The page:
Just Say No to Commenting on the Defendant’s Failure to Testify

While a prosecutor in a criminal trial may comment on a defendant’s failure to produce witnesses or evidence to contradict or refute the State’s case, a prosecutor may not make any reference to or comment on a defendant’s failure to testify. Such remarks violate both a defendant’s federal and state constitutional rights not to be compelled to give self-incriminating evidence (see U.S. Const. Amend. V, N.C. Const. art. I, § 23) and G.S. 8-54, which provides that no person charged with a crime may be compelled to testify or “answer any question tending to criminate himself.” This rule rests on the notion that allowing extended reference by the court or counsel concerning the defendant’s failure to testify would “nullify the policy that failure to testify should not create a presumption against the defendant.” State v. Randolph, 312 N.C. 198, 206 (1984).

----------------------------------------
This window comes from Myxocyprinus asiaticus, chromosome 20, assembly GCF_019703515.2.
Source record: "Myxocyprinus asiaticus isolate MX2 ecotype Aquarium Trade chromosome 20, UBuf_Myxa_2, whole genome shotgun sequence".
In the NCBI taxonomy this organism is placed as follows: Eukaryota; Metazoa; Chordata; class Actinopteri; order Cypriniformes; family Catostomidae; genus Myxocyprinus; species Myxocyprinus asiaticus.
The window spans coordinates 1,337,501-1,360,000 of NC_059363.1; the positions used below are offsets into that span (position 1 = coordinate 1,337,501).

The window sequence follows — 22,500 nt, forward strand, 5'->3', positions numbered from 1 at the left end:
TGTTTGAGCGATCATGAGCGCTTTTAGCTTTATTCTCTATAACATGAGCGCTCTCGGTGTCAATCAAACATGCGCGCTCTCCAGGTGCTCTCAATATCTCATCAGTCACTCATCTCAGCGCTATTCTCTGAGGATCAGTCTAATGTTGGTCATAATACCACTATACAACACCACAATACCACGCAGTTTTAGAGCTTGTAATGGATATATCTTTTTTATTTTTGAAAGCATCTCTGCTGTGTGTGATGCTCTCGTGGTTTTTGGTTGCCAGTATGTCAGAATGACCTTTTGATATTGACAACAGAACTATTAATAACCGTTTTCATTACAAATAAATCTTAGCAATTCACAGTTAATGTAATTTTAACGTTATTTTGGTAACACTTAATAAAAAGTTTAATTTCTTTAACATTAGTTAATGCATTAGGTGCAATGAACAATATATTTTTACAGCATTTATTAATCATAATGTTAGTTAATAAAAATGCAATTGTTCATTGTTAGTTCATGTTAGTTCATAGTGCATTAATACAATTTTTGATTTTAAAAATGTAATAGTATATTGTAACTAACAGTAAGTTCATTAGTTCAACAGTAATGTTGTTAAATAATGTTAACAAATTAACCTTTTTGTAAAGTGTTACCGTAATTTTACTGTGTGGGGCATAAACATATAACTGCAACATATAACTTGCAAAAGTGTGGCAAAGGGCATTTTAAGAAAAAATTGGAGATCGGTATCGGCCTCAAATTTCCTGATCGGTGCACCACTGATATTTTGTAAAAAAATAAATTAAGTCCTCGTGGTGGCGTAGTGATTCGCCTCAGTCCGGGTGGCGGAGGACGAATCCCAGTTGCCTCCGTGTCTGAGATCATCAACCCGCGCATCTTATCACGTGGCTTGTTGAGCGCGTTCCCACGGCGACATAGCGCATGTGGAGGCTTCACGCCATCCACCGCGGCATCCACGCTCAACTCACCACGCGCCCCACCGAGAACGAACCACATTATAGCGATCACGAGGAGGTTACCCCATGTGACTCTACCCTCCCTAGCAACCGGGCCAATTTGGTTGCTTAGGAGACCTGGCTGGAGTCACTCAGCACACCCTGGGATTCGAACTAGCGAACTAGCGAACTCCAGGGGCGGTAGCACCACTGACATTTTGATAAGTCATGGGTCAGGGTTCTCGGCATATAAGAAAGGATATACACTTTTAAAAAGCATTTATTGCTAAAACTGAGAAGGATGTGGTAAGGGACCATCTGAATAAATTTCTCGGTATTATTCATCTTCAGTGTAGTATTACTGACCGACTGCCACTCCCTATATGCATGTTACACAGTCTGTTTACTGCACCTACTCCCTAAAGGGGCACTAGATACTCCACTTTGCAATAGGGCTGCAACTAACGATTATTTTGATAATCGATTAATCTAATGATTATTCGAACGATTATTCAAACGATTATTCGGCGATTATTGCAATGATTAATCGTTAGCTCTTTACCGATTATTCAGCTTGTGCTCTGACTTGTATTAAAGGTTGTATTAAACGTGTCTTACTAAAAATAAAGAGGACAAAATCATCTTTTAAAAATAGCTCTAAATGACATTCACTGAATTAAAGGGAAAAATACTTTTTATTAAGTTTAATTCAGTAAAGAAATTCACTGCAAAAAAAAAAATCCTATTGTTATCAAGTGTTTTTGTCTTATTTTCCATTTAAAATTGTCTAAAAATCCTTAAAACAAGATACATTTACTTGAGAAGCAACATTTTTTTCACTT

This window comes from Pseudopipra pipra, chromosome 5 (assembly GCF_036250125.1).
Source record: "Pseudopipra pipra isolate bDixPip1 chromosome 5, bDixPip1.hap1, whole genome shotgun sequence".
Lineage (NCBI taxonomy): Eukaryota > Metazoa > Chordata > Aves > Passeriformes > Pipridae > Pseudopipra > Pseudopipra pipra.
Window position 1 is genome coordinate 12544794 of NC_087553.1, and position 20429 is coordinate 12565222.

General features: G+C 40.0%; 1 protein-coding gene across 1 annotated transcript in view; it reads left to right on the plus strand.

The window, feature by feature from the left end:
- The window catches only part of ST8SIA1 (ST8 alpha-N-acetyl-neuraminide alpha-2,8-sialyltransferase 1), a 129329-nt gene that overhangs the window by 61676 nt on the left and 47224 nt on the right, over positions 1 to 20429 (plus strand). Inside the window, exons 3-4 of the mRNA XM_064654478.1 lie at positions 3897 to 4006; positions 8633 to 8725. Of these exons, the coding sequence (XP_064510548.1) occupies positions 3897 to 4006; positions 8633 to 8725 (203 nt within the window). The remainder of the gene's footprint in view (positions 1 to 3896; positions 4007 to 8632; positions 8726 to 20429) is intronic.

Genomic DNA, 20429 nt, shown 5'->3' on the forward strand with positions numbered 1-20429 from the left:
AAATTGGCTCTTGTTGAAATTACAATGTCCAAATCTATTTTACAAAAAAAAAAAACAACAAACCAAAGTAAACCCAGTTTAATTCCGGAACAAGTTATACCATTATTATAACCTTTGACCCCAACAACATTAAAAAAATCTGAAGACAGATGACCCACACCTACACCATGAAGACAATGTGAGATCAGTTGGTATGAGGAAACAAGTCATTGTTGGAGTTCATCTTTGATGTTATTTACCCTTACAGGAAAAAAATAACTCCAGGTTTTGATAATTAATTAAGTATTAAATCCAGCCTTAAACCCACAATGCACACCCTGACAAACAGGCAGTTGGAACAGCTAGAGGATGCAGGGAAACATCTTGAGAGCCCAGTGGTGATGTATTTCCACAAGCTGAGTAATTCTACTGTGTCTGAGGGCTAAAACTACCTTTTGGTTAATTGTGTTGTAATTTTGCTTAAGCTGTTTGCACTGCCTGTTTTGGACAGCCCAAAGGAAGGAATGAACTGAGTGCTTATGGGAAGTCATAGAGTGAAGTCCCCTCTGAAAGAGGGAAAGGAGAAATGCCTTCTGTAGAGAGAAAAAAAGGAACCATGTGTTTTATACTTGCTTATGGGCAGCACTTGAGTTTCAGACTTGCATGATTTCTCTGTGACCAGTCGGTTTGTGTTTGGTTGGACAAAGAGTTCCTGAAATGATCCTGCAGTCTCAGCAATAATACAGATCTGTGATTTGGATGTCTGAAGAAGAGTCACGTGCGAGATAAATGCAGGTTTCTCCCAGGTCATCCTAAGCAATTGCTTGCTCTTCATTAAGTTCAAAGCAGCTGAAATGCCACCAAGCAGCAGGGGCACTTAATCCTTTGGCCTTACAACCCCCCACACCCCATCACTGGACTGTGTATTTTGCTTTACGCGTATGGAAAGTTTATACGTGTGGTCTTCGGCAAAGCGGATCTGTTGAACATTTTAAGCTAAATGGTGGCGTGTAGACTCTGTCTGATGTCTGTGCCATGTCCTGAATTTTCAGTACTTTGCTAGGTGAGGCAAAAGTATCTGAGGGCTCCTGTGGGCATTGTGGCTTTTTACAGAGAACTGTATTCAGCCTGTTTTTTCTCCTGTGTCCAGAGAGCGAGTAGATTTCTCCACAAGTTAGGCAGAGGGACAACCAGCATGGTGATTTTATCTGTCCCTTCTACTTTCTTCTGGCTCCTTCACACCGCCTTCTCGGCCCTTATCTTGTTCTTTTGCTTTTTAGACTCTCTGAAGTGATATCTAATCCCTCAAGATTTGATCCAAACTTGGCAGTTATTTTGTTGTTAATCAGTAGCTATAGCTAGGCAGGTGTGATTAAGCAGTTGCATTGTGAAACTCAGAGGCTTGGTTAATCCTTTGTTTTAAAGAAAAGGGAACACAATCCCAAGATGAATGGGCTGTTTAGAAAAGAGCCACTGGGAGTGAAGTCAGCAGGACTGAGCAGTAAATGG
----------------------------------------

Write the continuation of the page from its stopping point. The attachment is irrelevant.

The prohibition against such remarks encompasses even those that parrot the pattern jury instructions by acknowledging that a defendant may elect not to testify and that such an election may not be used against him. See State v. Reid, 334 N.C. 551, 554 (1993). Thus, when a prosecutor makes such remarks and the defendant objects, the trial court must undertake curative measures to inform the jury both that the remarks were improper and that the defendant’s failure to testify may not be used against him. Id. at 556. If the trial court fails to take such remedial measures and an appellate court deems the error prejudicial, a new trial will be ordered. Id. at 557. The Court of Appeals applied these principles recently in State v. Grant, No. COA23-656, ___ N.C. App. ___ (2024).

Read more